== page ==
BEIJING (Reuters) – With just days to go before Taiwan’s elections, its giant neighbor is trying a push-and-pull strategy on the island Beijing claims as Chinese territory, rattling its saber while trying to coax electors with outwardly friendlier policies.

Taiwan, which says it is an independent country, has long been wary of Chinese attempts to sway its elections in favor of candidates who may look more kindly upon Beijing.

Fear of China has become a major element in the campaign, boosted not only by the anti-government protests in Chinese-ruled Hong Kong but also by a speech Chinese President Xi Jinping gave in January outlining China’s “reunification” agenda, including threats of force.

Taiwan President Tsai Ing-wen and her team are pressing home a message that people need to “protect” Taiwan from China when they vote in the Jan. 11 presidential and parliamentary election.

On Thursday, Taiwan’s Defence Ministry said China had sailed another carrier group through the Taiwan Strait just weeks after the last mission.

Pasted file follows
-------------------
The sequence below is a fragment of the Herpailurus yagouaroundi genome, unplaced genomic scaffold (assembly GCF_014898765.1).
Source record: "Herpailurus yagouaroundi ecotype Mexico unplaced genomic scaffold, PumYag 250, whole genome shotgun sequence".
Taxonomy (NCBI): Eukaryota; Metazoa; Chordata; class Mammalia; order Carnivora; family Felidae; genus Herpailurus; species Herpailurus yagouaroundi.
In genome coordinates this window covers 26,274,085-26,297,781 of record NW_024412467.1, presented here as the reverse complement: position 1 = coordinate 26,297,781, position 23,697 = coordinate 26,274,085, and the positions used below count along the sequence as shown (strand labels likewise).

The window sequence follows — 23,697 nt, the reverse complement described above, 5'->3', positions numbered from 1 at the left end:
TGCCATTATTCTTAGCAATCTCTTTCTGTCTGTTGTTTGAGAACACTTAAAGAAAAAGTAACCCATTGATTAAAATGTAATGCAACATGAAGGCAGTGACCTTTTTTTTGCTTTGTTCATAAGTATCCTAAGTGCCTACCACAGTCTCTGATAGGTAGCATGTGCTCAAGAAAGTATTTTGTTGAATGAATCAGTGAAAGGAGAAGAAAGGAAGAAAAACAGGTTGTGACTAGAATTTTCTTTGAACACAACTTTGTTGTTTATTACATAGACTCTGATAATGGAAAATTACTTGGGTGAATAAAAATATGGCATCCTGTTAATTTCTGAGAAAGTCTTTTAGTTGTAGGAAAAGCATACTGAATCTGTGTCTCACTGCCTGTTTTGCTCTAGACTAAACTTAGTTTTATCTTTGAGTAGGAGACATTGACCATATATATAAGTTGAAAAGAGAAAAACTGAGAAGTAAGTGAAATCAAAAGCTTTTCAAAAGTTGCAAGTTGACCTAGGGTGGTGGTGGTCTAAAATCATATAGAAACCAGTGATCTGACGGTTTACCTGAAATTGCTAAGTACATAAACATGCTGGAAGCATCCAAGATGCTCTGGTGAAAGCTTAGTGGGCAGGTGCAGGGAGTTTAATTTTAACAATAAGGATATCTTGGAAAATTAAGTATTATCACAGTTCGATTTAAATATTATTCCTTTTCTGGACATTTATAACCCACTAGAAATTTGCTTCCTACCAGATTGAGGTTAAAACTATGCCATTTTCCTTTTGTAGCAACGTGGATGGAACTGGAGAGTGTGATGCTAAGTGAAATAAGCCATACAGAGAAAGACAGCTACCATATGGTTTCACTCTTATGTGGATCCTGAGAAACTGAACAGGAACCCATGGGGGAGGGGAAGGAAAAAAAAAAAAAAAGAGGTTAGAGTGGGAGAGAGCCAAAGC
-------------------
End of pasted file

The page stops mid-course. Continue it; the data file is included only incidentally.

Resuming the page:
Taiwan Foreign Minister Joseph Wu quickly took to Twitter to denounce it.

“There it goes again!” he wrote. “Military threats like this only toughen Taiwan’s determination to defend itself and preserve regional peace and stability.”

A few days before that, retired but influential Chinese General Wang Hongguang outlined at a state-media organized forum in Beijing how China could bring Taiwan to its knees by invading its outlying islands and “terrifying” Taipei into submission.

At the same time, China has rolled out policies promising better treatment for the Taiwanese business community, which has invested billions in China, and on Saturday revised a law to give those promises a firmer legal basis.

China has also encouraged Taiwanese abroad, even in places where Taiwan has its own representative offices, to seek consular help from Chinese embassies.